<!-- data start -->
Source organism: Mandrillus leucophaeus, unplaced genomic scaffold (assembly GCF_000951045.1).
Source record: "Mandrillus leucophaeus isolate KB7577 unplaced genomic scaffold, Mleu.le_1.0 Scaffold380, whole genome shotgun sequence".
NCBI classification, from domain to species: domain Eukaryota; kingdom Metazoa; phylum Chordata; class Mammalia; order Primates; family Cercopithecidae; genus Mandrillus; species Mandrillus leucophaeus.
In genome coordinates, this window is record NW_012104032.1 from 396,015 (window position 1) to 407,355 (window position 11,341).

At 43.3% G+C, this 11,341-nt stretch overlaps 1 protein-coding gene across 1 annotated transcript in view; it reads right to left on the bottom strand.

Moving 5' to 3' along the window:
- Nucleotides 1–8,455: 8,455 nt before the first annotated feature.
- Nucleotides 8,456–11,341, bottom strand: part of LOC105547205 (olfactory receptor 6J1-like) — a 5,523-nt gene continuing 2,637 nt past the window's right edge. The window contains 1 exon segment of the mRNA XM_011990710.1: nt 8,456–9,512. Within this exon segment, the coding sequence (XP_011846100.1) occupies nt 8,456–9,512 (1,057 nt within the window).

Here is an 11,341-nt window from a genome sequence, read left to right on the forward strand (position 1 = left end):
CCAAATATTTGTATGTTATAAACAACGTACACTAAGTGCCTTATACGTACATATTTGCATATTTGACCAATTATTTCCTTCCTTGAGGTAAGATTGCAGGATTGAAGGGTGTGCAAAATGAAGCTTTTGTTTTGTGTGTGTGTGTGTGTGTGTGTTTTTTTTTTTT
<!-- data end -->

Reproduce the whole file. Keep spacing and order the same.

Source organism: Mandrillus leucophaeus, unplaced genomic scaffold (assembly GCF_000951045.1).
Source record: "Mandrillus leucophaeus isolate KB7577 unplaced genomic scaffold, Mleu.le_1.0 Scaffold380, whole genome shotgun sequence".
NCBI classification, from domain to species: domain Eukaryota; kingdom Metazoa; phylum Chordata; class Mammalia; order Primates; family Cercopithecidae; genus Mandrillus; species Mandrillus leucophaeus.
In genome coordinates, this window is record NW_012104032.1 from 396,015 (window position 1) to 407,355 (window position 11,341).

At 43.3% G+C, this 11,341-nt stretch overlaps 1 protein-coding gene across 1 annotated transcript in view; it reads right to left on the bottom strand.

Moving 5' to 3' along the window:
- Nucleotides 1–8,455: 8,455 nt before the first annotated feature.
- Nucleotides 8,456–11,341, bottom strand: part of LOC105547205 (olfactory receptor 6J1-like) — a 5,523-nt gene continuing 2,637 nt past the window's right edge. The window contains 1 exon segment of the mRNA XM_011990710.1: nt 8,456–9,512. Within this exon segment, the coding sequence (XP_011846100.1) occupies nt 8,456–9,512 (1,057 nt within the window).

Here is an 11,341-nt window from a genome sequence, read left to right on the forward strand (position 1 = left end):
CCAAATATTTGTATGTTATAAACAACGTACACTAAGTGCCTTATACGTACATATTTGCATATTTGACCAATTATTTCCTTCCTTGAGGTAAGATTGCAGGATTGAAGGGTGTGCAAAATGAAGCTTTTGTTTTGTGTGTGTGTGTGTGTGTGTGTTTTTTTTTTTT